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IndyCar: Indianapolis 500 – Rossi wins as rookie, first since Castroneves

Photo: Walter Kuhn

The 100th running of this all-time classic started with a mix of former champions, relative newcomers, and Indy 500 specialists making up the first three rows. Row 1: James Hinchcliffe (#5 Schmidt Peterson Motorsports, Honda), Josef Newgarden (#21 Ed Carpenter Racing, Chevy), and Ryan Hunter-Reay (#28 Andretti Autosport, Honda). Row 2: Townsend Bell (#29 Andretti), Carlos Munoz (#26 Andretti), and Will Power (#12 Team Penske, Chevy). Row 3: Mikhail Aleshin (#7 Schmidt Peterson), season points-leader Simon Pagenaud (#22 Penske), and three-time Indy 500 winner Helio Castroneves (#3 Penske).

Hunter-Reay passed Hinchcliffe in Turn 3, Lap 1 to take the lead. Hinchcliffe retook the spot in Lap 3, with Hunter-Reay coming back the next lap. The two continued to trade the point through the early laps, Bell running in third. The two leaders pitted for the first time during Lap 29, Hinchcliffe’s stop running long.

Hunter-Reay ran first once the cycle was complete, with Newgarden in second and Bell third. Bell took the lead during Lap 42. The caution flew a few laps later for debris in Turn 2 and the whole field pitted, Hunter-Reay coming out in front of Pagenaud and Bell. Racing resumed to start Lap 55 (of 200).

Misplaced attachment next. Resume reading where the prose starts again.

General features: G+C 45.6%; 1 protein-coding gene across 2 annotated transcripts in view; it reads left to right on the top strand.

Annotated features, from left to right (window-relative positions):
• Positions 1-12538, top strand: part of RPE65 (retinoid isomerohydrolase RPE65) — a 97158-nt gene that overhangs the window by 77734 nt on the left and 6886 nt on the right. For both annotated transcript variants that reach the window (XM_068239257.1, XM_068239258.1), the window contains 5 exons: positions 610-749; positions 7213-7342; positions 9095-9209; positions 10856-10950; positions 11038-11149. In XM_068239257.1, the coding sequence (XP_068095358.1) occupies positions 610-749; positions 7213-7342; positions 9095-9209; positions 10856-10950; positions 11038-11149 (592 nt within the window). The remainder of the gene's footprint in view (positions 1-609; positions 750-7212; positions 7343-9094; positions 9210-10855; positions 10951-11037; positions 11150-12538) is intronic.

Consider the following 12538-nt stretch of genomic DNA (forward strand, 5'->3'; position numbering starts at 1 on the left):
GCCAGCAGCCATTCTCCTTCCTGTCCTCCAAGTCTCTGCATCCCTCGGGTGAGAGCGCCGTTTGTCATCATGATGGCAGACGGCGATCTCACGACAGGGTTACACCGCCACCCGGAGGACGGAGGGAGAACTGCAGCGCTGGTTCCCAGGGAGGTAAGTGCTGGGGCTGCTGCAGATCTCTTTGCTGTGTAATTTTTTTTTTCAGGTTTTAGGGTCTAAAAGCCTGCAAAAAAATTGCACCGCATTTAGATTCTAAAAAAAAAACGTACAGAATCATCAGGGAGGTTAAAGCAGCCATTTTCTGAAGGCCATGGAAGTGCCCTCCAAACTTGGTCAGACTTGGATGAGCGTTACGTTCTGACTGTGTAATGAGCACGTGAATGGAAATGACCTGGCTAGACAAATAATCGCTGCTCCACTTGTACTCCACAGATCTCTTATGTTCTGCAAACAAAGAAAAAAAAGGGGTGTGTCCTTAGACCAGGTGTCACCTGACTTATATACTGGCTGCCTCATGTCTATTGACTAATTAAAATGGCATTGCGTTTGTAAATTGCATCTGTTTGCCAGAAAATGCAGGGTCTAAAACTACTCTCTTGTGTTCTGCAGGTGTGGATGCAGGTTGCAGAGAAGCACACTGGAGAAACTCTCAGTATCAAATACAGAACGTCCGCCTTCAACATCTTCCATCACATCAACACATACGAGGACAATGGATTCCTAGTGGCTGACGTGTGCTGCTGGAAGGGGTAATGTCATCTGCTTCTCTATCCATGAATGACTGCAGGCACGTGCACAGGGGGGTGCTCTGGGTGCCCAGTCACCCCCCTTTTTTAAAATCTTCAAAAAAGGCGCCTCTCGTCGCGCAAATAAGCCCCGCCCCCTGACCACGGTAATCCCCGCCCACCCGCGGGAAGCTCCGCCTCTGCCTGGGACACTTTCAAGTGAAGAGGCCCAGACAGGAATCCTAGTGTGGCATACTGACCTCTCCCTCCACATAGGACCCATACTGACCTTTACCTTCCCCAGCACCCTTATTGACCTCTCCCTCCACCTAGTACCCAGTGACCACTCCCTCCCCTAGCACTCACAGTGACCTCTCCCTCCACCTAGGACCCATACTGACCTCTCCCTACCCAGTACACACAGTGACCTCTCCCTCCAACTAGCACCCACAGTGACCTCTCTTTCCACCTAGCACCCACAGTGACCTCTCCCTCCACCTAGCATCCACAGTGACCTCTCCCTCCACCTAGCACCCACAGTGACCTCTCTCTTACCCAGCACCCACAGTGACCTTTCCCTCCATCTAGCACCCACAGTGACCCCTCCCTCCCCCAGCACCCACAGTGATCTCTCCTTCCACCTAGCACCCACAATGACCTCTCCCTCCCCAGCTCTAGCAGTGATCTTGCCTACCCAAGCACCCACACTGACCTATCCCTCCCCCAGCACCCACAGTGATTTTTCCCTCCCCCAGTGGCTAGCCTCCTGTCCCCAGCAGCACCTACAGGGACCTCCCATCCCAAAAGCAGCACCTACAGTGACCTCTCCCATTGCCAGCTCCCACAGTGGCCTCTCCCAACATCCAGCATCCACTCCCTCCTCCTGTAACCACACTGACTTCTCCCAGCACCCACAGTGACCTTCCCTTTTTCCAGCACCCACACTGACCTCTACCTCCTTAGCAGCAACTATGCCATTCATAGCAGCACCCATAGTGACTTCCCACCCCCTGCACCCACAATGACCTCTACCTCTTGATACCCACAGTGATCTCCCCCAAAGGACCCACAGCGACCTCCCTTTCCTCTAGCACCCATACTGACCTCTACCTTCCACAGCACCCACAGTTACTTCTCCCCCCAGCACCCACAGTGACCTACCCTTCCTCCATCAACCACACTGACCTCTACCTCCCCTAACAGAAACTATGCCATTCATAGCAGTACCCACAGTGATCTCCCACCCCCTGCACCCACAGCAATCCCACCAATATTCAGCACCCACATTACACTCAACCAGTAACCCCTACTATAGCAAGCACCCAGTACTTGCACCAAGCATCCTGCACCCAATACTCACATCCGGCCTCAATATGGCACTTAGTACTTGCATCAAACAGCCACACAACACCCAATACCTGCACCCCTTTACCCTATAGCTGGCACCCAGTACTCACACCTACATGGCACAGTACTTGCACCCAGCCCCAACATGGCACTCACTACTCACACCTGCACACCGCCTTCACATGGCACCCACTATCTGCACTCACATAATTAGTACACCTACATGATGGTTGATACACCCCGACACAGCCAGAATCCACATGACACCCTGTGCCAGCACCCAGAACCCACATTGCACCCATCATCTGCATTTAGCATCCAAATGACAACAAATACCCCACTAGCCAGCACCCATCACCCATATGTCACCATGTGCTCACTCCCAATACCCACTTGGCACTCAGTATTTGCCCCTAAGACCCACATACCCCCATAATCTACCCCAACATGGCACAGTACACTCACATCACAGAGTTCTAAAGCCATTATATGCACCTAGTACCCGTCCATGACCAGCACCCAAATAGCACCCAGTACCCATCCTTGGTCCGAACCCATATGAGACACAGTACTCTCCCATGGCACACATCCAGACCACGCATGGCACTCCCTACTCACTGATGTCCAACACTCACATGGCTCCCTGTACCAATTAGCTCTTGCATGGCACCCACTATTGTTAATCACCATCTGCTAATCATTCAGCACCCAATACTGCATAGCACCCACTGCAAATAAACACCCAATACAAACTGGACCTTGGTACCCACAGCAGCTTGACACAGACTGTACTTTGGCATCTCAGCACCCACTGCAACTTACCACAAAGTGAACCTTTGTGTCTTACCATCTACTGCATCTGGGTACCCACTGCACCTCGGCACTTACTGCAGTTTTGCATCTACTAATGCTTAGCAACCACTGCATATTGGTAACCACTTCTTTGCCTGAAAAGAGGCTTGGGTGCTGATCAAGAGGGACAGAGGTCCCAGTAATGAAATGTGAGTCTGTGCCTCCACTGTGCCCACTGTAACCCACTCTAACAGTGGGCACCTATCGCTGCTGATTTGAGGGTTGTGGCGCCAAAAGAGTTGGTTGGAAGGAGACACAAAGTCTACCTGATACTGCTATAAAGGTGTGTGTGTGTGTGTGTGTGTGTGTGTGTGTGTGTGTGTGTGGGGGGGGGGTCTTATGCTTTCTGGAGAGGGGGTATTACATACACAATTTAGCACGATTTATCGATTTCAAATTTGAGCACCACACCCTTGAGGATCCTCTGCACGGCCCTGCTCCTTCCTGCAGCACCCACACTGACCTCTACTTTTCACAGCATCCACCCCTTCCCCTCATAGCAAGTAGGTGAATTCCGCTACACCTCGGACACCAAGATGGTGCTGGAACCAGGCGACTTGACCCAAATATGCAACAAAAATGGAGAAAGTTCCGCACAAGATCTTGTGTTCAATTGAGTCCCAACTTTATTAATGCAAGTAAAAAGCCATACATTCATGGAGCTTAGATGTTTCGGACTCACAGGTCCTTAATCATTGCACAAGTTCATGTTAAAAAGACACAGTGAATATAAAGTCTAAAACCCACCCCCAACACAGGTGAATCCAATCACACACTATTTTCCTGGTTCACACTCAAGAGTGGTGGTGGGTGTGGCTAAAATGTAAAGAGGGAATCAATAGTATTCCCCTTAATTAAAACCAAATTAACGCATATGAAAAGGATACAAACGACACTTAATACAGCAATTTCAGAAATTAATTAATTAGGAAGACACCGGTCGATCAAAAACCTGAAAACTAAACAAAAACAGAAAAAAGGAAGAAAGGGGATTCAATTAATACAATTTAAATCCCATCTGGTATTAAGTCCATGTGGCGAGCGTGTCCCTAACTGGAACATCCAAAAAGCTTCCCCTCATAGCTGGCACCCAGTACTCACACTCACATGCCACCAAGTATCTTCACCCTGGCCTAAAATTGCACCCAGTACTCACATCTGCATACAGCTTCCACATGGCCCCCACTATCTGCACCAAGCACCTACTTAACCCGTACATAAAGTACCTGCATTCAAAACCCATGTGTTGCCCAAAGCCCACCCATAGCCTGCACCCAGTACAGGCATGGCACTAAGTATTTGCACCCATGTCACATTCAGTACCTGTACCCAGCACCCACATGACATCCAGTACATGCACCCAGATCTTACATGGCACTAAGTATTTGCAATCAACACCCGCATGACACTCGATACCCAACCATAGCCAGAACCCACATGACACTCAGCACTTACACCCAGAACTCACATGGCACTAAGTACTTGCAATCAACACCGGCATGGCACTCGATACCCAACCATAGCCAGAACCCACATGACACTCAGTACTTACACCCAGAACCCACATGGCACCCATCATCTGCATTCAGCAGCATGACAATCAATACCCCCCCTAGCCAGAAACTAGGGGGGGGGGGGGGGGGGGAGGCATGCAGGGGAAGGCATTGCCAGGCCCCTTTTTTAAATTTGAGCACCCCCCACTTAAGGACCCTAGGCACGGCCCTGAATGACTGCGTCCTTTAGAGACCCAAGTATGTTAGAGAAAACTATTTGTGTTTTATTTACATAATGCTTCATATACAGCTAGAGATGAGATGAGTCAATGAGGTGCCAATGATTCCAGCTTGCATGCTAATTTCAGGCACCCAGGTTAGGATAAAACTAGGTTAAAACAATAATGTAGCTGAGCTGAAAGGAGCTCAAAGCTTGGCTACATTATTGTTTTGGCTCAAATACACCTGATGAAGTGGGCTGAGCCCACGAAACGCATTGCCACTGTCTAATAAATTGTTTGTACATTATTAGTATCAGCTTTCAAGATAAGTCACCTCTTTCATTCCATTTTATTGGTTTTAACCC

Bell retook the lead two laps later, with he and Hunter-Reay swapping the spot in subsequent laps. Hinchcliffe moved to the front during Lap 59. Hunter-Reay jumped him in 61. The yellow flag came out three laps later as last year’s winner, Juan Pablo Montoya, crashed out in Turn 2. Most of the field pitted.

Hinchcliffe returned to the track in front of Hunter-Reay and Castroneves, with Power, who had stayed out, taking the lead. Hinchcliffe retook the lead on the Lap-75 restart, with Hunter-Reay moving to front three laps later and swapping it back and forth with the Canadian. Castroneves took the lead in the Lap 90, with Hinchcliffe retaking it two laps later. The two started swapping it back and forth.

Castroneves was on point in Lap 94 when Sage Karam crashed out working his way through the field. Many of the competitors, including Castroneves, pitted. Castroneves, Hunter-Reay, and Hinchcliffe exited the pits in that order. Hunter-Reay retook the lead when action resumed to start Lap 106, swapping it with Castroneves.

Tony Kanaan (#10 Chip Ganassi Racing, Chevy) moved to the front in Lap 109, Hunter-Reay overtaking him the next lap. Bell moved to the front during 113. Aleshin spun and hit the wall, with Conor Daly spinning while trying to avoid him and also crashing, to bring out the fourth caution. Much of the field pitted.